78% of adults in the UK now use the internet every day, and over half - 56% - use the internet for banking. The internet has changed the way we interact and is a core part of everyday life for most of us. That is why the Commission is going digital.
We want to use the internet to become more responsive, more accessible and communicate directly with trustees.
The Commission is already putting more of our services online in a way that is better focussed on the customer, like our new registration service. Eventually each charity will have its own self-service portal where it can update its own information. We also hope to communicate better online using different tools such as live-streaming, video and webinars.
What will this mean for charities, for their regulation, and the public?
1) Charities will be able to self-serve on more issues and get a faster service from us when required
Charities will register and manage their affairs digitally, just as they already do with the annual return. In future, charities will be able to change their names, update trustee details and much more through a single log in, often without any intervention from the Commission as our systems will have the right checks and balances built in. This makes for a much better customer experience, freeing up charities to get on and do what they do best. We will still provide assistance when people run into difficulties.
It also means we will have better, up-to-date data on charities.
2) We will reach more trustees and charities with the information they need to know
We know that a lot of trustees still don’t know enough about their duties, and that not enough are aware of the guidance that is relevant to them and that will help them fulfil their duties.
We want to use our data in a more sophisticated manner to get through to trustees with the information they need. For example new trustees should get emailed The Essential Trustee when they first become trustees so they know what their duties are and are able to govern charities effectively. And trustees should get notifications when our guidance changes.
Digital communication with charities should also help us reach far more charities and trustees than before, whether that’s through live-streaming events, as we did for the first time last month at our public meeting in Southampton or using video to communicate key points to charities in a different way.
All in all, we will be adopting a more nuanced and targeted method of communicating with what is a large and diverse sector – providing the information that you need to know.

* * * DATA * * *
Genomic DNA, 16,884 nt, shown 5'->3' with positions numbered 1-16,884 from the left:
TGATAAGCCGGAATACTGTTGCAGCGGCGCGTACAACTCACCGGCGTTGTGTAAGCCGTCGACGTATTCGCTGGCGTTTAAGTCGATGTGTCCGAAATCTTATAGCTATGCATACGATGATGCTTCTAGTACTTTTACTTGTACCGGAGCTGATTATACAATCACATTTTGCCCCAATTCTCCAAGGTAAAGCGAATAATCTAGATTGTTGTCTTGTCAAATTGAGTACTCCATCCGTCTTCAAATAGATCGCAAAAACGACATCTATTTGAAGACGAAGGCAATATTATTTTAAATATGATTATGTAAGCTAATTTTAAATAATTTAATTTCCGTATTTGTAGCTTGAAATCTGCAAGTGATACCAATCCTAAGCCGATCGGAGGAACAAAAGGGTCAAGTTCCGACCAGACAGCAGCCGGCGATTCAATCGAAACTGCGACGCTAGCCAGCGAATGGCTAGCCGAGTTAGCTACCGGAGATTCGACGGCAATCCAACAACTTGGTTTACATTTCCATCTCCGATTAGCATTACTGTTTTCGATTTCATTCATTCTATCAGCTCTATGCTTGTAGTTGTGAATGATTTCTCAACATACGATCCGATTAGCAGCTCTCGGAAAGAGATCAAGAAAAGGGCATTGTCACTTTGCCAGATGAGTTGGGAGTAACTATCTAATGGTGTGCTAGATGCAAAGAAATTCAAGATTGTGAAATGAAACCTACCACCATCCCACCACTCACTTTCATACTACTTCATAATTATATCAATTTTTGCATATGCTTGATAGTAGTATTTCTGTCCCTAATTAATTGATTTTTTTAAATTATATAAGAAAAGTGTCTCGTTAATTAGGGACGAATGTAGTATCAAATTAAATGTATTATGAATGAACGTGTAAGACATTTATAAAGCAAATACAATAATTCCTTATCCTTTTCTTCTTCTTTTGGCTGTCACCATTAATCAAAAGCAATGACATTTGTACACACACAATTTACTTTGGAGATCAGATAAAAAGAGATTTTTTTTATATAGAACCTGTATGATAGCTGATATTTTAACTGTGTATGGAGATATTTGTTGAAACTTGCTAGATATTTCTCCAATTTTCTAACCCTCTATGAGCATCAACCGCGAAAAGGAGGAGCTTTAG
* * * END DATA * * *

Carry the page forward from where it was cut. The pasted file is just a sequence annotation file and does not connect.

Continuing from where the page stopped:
3) We will open our information to the public
In a digital age, accountability and transparency are paramount. We plan to make more information about charities public over the next few years, and more searchable, making it easier for the public to find out about the charities they support. It may also help third parties to develop apps or information services for charities or the public to make use of data they find interesting.
4) We will concentrate on the work the public values
More streamlined, automated digital processes on our low risk work will take our people out of routine work. Instead, they will be able to concentrate on the more complicated work that needs the attention of our expert staff. This will be work such as monitoring charities in difficulty, using our powers in difficult cases or complex registration cases. This is the work the public expects us to do well and will ensure more resource can go towards it.
We’re part of the way through a journey to deliver a digitally focussed Commission that meets the needs of charities. Keep us posted with your thoughts and ideas of things you would like to see and how we can do it better.
So what would we like you to do now? If you’re a charity trustee, make sure you’ve given us your email so you can get updates from us four times a year, and watch this space for more!
Comment by P F Vincent posted on
With reference to point 2, I think consideration needs to be given to how you can communicate with new Trustees of Trusts which are Excepted from Registration, and therefore do not advise you of changes in their Trustees.
Comment by luciagraves posted on
Hi, thanks for the comment.
At the moment you can sign up to alerts here if you are from one of those excepted from registration charities. I'd be interested to hear whether this is about right, or whether you want less information, for example to be able to get just our quarterly CC newsletter which you can find on our website.
Comment by P F Vincent posted on
I have been signed up to the alerts for a few years, since I happened to become aware of them (a lot of which are interesting, but most are not particularly relevant to me). However, I don't think any of the other Church Council members are. A lot of Church Council members tend to overlook the fact that they are Trustees, and just consider that they are running the Church.